Just how far does an employee have to go for their behaviour to constitute cause for dismissal in employment law? The advice I generally give is that, short of outright dishonesty or criminal conduct, it is extremely difficult to prove cause.
A decision released by the Ontario Superior Court on April 30, 2010, confirms that impression. In Jazarevic v. Shaeffler Canada Inc., the Ontario Superior Court considered the dismissal of a 43-year-old machine operator who had been working for the employer for nine years. The employer had a fairly detailed discipline policy which encompassed a so-called four-step process. The policy set out the implications of three warnings from an employee’s supervisor, and specified that the fourth warning would lead to dismissal.
The employee had encountered a series of misfortunes, including the death of his wife in 2002. He was left with five children under the age of 16. As the judge pointed out, the plaintiff had “difficulty coping with his grief and parenting five children on his own”. The employee was diagnosed with severe depression and, as a result, went on short-term disability.
Following the employee’s return to work, his employer warned him about breaching the absenteeism policy. Following the third such warning, he received a three-day suspension and was advised that a further warning before the end of the 12-month period would lead to his dismissal.
As the Court pointed out, on the face of it, the employee’s discipline record revealed a consistent pattern of unauthorized absences and arriving late for work. The record also disclosed repeated problems with quality control. After the fourth discipline notice, the employee met with his group leader to discuss the causes for these disciplinary notices and, in particular his significant personal problems. His supervisor took the employee to meet with the company nurse and the disability claims administrator for the company. The disability claim was accepted by the insurer, and the insurer commenced paying benefits.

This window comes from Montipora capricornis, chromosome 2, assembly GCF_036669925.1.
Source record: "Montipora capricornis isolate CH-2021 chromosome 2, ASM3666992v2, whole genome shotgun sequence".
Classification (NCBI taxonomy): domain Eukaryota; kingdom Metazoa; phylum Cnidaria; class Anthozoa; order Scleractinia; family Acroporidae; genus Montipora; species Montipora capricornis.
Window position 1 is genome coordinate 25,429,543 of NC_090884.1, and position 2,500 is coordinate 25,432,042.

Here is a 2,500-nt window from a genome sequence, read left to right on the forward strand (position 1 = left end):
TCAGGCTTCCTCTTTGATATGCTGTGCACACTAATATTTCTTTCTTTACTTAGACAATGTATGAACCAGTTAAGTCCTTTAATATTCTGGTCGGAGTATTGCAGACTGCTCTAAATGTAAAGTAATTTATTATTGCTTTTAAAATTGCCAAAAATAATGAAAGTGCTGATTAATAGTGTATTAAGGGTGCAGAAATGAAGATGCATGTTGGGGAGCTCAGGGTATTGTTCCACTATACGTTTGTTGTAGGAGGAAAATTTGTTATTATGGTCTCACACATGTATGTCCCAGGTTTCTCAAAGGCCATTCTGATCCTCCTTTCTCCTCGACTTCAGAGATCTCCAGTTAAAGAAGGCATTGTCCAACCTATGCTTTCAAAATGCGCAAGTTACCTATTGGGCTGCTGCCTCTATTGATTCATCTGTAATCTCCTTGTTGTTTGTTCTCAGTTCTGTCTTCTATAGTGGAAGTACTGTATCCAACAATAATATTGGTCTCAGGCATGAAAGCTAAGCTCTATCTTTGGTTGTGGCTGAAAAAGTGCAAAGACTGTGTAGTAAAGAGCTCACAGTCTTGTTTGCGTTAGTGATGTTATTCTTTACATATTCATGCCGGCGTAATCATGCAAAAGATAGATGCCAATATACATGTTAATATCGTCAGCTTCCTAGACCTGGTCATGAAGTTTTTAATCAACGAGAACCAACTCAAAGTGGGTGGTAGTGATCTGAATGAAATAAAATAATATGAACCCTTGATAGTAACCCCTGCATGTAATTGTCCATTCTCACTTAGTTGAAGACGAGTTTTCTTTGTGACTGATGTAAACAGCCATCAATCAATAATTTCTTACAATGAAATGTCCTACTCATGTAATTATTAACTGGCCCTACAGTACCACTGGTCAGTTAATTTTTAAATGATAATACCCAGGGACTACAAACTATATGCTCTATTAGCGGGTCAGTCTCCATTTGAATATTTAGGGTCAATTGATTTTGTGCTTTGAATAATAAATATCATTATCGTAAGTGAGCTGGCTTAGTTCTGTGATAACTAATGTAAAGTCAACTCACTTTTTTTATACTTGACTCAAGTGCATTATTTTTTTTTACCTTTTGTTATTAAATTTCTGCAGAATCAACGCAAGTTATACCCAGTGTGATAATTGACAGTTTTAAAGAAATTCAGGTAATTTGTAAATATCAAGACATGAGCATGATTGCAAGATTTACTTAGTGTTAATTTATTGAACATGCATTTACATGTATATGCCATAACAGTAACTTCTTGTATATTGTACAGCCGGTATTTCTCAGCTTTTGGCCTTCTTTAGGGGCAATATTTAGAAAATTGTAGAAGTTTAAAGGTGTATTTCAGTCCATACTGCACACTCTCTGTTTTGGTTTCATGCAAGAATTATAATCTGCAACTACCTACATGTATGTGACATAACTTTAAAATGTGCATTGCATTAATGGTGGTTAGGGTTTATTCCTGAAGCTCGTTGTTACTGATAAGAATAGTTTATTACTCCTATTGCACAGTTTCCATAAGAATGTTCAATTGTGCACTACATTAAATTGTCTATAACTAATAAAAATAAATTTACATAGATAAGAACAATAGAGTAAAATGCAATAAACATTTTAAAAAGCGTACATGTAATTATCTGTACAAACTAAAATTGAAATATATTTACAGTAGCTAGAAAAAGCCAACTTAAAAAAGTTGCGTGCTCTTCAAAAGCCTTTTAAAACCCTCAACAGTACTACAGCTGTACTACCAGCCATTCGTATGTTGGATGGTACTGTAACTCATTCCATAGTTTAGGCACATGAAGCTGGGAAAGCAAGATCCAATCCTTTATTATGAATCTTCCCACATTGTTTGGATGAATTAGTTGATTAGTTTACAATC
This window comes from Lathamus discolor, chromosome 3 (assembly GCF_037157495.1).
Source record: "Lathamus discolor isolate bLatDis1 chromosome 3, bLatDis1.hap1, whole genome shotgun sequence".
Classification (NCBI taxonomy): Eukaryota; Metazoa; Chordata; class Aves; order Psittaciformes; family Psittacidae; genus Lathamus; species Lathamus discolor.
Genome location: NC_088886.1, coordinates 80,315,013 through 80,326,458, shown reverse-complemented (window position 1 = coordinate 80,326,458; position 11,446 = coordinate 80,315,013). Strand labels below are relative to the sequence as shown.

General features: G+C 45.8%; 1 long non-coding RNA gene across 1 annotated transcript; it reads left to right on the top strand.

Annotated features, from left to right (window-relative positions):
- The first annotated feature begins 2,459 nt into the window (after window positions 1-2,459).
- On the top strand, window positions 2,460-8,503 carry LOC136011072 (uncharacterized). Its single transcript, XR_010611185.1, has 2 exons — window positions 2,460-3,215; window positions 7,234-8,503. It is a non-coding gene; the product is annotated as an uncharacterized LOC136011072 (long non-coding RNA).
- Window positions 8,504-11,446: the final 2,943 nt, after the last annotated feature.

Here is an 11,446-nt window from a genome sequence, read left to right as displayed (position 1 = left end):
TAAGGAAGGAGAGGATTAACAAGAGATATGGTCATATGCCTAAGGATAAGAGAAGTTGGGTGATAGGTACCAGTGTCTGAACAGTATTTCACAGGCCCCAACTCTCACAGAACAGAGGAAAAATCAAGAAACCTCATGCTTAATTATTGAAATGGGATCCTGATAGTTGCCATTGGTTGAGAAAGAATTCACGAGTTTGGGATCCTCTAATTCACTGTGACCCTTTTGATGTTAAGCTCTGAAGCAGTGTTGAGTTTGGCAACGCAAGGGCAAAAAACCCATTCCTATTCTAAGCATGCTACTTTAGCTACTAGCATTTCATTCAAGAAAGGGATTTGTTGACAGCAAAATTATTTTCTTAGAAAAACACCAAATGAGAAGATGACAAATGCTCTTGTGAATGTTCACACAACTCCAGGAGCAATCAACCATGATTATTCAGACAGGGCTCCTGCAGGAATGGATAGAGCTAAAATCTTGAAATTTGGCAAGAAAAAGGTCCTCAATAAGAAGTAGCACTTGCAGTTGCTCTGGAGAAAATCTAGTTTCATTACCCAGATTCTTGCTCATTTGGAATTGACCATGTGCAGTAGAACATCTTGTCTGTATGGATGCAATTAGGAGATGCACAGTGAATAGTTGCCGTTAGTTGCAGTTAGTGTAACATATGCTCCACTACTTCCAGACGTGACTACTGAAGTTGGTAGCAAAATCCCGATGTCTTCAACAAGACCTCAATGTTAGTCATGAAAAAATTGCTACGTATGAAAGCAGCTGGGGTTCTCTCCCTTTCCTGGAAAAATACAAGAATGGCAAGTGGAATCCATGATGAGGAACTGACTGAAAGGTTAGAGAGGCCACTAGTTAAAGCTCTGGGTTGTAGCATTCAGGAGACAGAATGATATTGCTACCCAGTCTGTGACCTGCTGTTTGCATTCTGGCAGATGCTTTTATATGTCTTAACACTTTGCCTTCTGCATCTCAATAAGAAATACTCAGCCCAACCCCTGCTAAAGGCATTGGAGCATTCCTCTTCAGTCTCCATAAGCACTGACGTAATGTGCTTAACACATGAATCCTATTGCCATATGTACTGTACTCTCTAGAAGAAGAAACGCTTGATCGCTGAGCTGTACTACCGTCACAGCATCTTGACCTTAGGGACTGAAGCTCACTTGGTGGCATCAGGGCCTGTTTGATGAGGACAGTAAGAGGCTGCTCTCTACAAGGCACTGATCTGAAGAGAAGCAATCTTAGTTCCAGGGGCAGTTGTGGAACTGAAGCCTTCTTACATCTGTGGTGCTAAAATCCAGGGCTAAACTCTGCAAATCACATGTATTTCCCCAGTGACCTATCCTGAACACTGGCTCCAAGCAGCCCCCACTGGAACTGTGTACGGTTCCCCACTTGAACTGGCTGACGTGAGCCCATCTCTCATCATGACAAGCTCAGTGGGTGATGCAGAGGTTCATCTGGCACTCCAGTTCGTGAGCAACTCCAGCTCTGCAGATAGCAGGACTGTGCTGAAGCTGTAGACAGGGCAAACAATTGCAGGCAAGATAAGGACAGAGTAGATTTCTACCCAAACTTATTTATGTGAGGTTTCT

For reasons not clear in the judge’s decision, the company took steps to terminate the employee’s employment shortly after he qualified for disability benefits. The employee sued for wrongful dismissal.
The Court first held, surprisingly, that the discipline policy could not be said to be a term of the employment contract which the employee had agreed, and could not be relied on as a ground for dismissal. The Court was therefore required to consider whether or not the employee’s misconduct was sufficient to constitute cause.
The onus of proving cause always rests with the employer. In considering whether an employee’s actions are sufficient to constitute cause, the Court held that all disciplinary actions by the employer must be proportionate to the alleged wrongful act of the employee, and that an:
“analysis of the surrounding circumstances of the misconduct, its level of seriousness and the extent of its impact on the employment relationship” is required. The judge felt that, in this case, the employer had not taken the context of the employee’s misconduct into account. The judge found that while the employee’s conduct was serious, he was “unable to conclude that it was sufficiently egregious to find that it was incompatible or irreconcilable with sustaining the employment relationship.”
As the dismissal was therefore wrongful, the judge assessed seven months as the appropriate amount of notice.
The words of the judge should be taken to heart by all employers planning to terminate an employee. The act of termination, being the equivalent of a death sentence in employment law, should be reserved for only the most serious misconduct. An employment lawyer can assist you in analyzing the case law to determine if a planned termination for cause will, in fact, stand up in court.
Earl Altman, Garfinkle, Biderman LLP
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